Last week some of the Polesden Lacey ranger team headed down to the University of Sussex to learn more about species of UK bats. The purpose of this workshop was to learn how to identify different species of bats when using a bat detector.
As everyone knows bats use echolocation when flying at night. This allows them to see the world around through sound, allowing them to navigate their environment and find food.
This echolocation is usually inaudible to us so most of the time we are unaware of the many bats flying above us in the darkness. However with the help of a bat detector these sounds can be converted so we can hear them.
This is when it gets a bit technical. Each species of bat has a unique echolocation; like each species of bird has a different song. This means with a trained ear you can then start to identify which of the 18 different species of bat found here in the UK are whizzing around above your head.
Not only this, each species looks very different. That is if you can snatch a rare glimpse of one flying by, maybe in the last rays of sundown. You can see in the pictures of these three common species of bat, that each looks quite different to the others.
Using these two techniques of sound and sight you can start to identify what species of bats are flying by with pretty good accuracy.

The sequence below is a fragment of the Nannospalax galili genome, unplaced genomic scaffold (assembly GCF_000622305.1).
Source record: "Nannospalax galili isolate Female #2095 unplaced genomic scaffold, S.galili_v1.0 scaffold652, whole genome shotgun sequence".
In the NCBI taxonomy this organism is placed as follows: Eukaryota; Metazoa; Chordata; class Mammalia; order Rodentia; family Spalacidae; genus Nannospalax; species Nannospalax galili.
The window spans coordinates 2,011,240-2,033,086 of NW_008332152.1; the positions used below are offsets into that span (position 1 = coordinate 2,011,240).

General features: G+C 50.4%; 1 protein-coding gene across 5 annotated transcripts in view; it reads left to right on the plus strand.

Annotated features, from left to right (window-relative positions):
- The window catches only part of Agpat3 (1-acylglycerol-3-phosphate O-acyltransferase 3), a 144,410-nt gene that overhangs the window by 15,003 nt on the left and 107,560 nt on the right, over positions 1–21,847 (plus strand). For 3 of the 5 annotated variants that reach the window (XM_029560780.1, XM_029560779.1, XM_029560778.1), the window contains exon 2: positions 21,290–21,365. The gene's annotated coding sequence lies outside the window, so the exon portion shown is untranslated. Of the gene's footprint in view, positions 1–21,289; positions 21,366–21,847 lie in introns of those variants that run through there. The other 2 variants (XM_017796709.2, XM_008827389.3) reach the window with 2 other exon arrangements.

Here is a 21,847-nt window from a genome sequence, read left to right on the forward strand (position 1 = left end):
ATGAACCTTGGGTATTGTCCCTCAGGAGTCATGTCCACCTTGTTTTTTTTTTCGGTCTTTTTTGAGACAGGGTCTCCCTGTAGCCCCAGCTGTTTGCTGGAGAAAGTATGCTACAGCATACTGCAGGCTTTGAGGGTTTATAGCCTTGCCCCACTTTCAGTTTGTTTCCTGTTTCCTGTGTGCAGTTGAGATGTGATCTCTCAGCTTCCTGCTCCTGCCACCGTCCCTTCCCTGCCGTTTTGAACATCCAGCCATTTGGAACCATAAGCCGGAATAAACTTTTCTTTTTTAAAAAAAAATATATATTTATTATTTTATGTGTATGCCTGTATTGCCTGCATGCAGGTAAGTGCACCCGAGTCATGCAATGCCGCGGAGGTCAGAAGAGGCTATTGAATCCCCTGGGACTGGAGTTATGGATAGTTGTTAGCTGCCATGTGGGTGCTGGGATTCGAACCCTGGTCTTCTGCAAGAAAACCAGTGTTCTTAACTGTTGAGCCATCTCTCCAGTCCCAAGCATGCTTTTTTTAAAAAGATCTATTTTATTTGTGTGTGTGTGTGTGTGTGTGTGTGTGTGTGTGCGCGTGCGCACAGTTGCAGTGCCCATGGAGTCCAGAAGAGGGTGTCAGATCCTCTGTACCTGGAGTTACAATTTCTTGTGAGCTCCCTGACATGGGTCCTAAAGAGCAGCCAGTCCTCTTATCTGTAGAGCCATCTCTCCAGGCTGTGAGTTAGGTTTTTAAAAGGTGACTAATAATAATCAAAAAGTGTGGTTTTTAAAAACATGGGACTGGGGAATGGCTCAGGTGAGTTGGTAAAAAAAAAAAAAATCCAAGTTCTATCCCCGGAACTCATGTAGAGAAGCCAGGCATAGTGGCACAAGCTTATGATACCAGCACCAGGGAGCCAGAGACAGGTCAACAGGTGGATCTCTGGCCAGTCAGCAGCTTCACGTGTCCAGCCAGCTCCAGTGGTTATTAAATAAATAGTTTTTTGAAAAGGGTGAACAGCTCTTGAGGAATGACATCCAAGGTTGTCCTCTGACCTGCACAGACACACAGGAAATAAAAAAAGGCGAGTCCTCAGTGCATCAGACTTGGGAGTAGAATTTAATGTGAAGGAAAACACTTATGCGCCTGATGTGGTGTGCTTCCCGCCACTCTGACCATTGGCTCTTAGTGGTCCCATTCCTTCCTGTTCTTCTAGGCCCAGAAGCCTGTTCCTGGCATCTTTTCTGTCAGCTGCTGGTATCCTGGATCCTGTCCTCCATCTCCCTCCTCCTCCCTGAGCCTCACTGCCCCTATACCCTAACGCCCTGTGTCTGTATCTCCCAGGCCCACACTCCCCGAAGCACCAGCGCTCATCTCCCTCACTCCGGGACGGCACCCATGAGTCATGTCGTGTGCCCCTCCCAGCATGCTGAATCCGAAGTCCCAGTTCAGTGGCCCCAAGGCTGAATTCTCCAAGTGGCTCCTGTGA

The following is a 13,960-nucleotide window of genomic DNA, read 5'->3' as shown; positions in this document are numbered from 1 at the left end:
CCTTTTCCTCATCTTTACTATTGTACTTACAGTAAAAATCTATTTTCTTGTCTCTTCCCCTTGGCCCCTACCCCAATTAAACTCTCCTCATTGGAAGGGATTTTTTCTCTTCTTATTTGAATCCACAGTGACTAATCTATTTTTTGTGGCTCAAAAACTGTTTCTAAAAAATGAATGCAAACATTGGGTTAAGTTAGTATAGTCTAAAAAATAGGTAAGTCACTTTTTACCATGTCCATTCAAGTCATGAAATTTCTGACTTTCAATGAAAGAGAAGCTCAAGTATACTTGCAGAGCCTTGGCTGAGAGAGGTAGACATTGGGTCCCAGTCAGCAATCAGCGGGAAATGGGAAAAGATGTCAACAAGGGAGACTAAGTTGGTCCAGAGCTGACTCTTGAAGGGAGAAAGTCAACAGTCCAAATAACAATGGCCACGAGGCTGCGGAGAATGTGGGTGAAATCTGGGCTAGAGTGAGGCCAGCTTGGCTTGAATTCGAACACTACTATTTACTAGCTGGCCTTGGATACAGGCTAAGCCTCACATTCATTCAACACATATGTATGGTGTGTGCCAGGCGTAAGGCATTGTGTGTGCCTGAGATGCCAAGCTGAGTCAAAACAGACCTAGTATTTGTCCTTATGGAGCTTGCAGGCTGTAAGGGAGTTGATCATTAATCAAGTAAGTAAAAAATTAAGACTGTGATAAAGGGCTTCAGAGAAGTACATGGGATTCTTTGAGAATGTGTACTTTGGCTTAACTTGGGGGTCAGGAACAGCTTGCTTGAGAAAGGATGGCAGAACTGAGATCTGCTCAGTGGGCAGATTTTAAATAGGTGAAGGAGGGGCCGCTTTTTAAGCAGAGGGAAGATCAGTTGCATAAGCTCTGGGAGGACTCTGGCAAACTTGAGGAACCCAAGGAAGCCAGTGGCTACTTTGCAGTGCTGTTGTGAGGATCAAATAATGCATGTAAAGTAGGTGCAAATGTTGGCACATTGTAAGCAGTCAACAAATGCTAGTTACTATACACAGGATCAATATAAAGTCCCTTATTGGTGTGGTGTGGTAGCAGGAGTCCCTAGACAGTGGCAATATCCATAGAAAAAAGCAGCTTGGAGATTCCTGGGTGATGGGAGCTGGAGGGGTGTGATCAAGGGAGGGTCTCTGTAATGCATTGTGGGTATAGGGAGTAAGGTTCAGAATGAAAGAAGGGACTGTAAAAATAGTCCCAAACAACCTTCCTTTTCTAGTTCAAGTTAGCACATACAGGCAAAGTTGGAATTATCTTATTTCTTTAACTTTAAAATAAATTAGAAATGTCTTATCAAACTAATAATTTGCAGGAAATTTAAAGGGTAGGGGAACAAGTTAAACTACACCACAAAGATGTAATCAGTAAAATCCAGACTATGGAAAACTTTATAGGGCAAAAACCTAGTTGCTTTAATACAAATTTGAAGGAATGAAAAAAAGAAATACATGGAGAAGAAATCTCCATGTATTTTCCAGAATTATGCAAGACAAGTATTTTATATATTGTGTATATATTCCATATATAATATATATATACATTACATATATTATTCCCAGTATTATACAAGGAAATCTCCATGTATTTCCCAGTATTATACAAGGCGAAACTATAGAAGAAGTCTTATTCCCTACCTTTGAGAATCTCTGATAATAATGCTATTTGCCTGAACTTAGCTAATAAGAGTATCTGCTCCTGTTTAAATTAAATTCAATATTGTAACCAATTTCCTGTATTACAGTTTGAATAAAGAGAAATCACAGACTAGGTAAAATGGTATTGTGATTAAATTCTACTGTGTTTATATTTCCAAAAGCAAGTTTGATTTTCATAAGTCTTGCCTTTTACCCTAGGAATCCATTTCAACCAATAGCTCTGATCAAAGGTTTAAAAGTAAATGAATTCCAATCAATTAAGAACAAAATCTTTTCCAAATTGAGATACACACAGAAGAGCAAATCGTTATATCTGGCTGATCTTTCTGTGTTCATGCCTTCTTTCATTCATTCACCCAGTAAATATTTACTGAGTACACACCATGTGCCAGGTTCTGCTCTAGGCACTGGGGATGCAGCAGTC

Polesden Lacey is a perfect place for bats. In fact our estate supports 14 of the 18 species of bat in the UK. However, bats are incredibly sensitive to disturbance and it is for this reason that they are used as excellent ecosystem indicators.
Bats are often one of the first animals to disappear from a disturbed or degraded habitat. So having a healthy population of bats means you have a healthy ecosystem. So it is important to monitor your bats because this can tell you if you need to change the way you manage your natural environment.
So this summer the ranger team, with help from the Surrey Bat Group and the Bat Conservation Trust, will be carrying out bat surveys to try and determine what species are still calling Polesden Lacey home.
Did you know that you can join us and help us monitor our bats? We will be running bat walks in August and September, where you can come and join the rangers as we walk the estate listening out for bats as well as all our other nocturnal wildlife.
A large proportion of our estate is a Site of Special Scientific Interest. So if you're planning to explore the 1400 acre estate at Polesden Lacey, here are 5 interesting facts about our ancient woodland, wildlife and conservation works.